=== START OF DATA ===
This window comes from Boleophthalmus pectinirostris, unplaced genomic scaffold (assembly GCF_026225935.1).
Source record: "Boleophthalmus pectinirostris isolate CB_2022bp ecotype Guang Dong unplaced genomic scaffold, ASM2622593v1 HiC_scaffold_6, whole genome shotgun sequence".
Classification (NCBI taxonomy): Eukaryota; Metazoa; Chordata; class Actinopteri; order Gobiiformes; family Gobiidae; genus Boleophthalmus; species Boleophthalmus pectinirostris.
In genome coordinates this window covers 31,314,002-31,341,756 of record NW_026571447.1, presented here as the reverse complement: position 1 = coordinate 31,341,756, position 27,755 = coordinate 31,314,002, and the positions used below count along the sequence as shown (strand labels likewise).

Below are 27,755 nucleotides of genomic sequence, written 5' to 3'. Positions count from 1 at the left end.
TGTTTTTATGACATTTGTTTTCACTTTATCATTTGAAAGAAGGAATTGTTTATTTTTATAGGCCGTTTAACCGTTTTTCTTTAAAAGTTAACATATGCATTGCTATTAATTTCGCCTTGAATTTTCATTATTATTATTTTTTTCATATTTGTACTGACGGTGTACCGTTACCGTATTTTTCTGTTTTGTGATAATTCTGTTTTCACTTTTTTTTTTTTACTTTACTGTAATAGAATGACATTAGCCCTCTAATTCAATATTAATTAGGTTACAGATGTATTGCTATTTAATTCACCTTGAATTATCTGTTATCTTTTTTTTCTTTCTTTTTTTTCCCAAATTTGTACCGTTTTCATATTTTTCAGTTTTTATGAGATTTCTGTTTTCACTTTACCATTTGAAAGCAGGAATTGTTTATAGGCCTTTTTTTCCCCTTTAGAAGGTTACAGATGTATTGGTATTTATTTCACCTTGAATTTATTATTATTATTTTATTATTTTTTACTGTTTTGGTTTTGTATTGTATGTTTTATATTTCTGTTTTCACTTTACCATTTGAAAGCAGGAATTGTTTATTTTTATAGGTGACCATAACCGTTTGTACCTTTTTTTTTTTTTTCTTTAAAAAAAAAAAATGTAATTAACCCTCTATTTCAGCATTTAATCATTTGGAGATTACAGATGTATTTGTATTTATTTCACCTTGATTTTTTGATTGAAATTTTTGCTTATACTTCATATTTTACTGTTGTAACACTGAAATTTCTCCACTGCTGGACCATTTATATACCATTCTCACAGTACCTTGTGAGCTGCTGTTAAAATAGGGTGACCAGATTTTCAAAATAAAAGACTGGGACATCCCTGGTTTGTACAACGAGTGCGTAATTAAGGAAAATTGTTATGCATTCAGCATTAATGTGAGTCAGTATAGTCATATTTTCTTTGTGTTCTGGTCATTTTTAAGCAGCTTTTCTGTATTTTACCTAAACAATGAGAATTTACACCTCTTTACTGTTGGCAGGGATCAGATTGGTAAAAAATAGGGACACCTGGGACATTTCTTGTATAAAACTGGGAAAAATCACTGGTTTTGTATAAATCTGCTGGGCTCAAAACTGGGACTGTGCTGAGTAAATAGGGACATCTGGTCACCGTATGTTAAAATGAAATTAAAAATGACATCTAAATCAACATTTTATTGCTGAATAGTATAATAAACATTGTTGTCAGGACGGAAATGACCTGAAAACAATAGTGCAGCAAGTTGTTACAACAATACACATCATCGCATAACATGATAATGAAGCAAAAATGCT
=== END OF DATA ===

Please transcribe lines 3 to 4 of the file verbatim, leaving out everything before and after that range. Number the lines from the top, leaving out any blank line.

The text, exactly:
Classification (NCBI taxonomy): Eukaryota; Metazoa; Chordata; class Actinopteri; order Gobiiformes; family Gobiidae; genus Boleophthalmus; species Boleophthalmus pectinirostris.
In genome coordinates this window covers 31,314,002-31,341,756 of record NW_026571447.1, presented here as the reverse complement: position 1 = coordinate 31,341,756, position 27,755 = coordinate 31,314,002, and the positions used below count along the sequence as shown (strand labels likewise).